5 Hacks to Create Happiness at Work

  • 6 June 2017
  • sjanicke

Technology has become an integral part of our lives. It aids our work, helps us plan, provides entertainment and connects us with others. On the other hand, it also makes us less productive, anxious, reduces our self-esteem and highjacks our brain so we become constantly checking smartphone zombies, high on notifications and suffering from phantom vibrations and chronic lurking syndrome. We absolutely have to admit that the tech companies make it very hard for us to not transform into said zombies, by accessing our primordial brains, luring us in with sugar cubes in forms of likes, notifications, and FOMO. But, we also cannot deny the personal power we have to choose how we want to use our technologies, if we only knew a little bit better how they and we work. Luckily, that is what I research, so I am here to tell you 5 ways of how you can use your technology to create more happiness at work.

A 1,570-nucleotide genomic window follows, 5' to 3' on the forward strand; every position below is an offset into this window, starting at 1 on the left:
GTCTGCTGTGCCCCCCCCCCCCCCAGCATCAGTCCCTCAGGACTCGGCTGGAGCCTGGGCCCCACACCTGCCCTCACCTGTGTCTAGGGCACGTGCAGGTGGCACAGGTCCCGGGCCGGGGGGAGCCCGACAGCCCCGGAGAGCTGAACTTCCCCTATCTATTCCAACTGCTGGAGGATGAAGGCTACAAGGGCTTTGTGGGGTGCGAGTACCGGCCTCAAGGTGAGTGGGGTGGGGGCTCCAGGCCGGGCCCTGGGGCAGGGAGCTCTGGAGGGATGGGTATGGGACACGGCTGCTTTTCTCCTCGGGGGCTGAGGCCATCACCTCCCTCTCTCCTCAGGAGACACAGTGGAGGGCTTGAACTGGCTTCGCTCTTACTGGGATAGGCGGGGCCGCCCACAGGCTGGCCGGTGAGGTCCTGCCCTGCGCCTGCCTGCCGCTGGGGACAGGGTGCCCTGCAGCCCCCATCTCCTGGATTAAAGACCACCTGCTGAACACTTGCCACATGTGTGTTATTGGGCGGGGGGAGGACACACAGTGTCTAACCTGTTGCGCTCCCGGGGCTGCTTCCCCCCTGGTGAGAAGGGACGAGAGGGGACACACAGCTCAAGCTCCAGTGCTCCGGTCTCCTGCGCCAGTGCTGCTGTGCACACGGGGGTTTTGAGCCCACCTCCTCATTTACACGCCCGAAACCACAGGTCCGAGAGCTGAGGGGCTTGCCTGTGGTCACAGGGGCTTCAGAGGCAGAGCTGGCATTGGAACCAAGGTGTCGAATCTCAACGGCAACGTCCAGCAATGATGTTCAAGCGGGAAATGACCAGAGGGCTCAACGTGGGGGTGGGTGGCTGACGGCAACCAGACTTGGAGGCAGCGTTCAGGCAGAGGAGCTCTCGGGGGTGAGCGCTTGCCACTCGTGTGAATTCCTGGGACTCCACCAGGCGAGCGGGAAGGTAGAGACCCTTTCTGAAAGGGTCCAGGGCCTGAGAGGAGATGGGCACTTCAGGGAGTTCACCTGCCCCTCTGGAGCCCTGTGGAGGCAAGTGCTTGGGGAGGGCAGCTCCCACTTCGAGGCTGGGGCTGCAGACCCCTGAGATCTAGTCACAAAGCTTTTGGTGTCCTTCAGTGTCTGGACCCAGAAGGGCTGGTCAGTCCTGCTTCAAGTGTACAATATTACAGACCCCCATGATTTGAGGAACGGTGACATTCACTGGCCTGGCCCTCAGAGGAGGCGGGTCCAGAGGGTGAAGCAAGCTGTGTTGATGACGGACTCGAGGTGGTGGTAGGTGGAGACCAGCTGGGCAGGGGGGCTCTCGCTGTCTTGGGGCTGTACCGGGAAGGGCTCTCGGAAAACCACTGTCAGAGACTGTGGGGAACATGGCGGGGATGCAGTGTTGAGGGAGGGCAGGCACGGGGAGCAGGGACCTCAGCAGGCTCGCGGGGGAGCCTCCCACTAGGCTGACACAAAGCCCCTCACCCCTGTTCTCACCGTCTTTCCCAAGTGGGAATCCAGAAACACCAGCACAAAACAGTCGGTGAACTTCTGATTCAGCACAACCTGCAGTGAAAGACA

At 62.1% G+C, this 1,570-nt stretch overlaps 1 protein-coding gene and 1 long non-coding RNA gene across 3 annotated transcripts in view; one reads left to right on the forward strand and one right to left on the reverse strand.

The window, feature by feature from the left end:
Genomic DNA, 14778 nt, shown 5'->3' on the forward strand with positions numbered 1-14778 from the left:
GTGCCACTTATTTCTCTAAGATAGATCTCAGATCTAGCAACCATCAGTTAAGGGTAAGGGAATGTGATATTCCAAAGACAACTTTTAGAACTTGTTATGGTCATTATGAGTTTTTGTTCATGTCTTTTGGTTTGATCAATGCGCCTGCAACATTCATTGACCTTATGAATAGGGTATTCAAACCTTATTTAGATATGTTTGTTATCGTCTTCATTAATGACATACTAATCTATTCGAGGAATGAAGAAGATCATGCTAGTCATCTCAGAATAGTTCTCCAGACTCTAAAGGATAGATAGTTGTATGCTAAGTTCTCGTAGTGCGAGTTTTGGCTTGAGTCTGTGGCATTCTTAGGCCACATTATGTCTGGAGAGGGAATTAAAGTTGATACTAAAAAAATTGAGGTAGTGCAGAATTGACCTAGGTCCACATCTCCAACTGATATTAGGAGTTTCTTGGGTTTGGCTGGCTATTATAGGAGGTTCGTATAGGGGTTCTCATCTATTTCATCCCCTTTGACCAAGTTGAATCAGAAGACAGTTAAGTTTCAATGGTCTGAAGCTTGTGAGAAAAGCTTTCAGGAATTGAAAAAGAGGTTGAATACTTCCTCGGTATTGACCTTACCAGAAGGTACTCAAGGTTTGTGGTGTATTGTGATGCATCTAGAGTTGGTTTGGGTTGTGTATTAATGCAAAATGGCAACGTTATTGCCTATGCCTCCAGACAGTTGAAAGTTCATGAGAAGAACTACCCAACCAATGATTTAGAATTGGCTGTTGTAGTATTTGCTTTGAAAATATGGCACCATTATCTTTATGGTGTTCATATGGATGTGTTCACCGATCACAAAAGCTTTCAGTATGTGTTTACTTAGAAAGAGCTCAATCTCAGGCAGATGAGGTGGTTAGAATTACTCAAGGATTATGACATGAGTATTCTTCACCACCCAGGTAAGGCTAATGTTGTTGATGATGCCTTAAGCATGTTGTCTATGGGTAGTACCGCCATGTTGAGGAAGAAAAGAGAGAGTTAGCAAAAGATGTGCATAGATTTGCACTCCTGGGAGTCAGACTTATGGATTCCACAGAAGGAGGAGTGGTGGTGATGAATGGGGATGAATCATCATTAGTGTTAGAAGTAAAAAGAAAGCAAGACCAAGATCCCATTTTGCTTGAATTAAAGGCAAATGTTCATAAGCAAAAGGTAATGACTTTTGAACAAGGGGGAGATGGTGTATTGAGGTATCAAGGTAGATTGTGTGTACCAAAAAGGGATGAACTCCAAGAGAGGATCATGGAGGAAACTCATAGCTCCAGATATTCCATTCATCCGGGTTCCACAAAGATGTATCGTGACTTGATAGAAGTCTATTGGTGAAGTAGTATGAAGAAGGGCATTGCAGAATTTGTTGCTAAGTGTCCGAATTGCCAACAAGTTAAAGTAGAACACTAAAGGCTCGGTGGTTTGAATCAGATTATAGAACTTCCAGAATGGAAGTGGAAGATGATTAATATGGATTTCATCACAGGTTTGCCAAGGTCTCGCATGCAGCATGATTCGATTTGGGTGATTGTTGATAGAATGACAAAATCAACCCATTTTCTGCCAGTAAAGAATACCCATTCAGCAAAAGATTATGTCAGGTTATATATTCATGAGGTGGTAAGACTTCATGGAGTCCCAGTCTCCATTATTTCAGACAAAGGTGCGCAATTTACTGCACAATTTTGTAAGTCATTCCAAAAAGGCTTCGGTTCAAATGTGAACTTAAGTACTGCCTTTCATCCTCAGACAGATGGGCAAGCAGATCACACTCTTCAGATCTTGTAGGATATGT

A shorter version of this article was published at Forbes.  

1.     Less is more: Use technology to unplug

Working in a demanding job constantly depletes our resources for self-regulation, making it harder throughout the day to “say no” and take breaks. The pressure to perform under tight deadlines while trying to fulfill our own standards makes us skip lunch breaks and sometimes even postpones bathroom breaks (to the detriment of our whole digestive system). Depending on the work culture we are in, taking breaks could even be frowned upon. But, research clearly shows that taking breaks throughout our workday enhances our productivity due to better focus, reduces muscle tension in our body, and enhances our creativity and problem solving capabilities. In short: Taking breaks is crucial for a successful work-day and keeping us sane.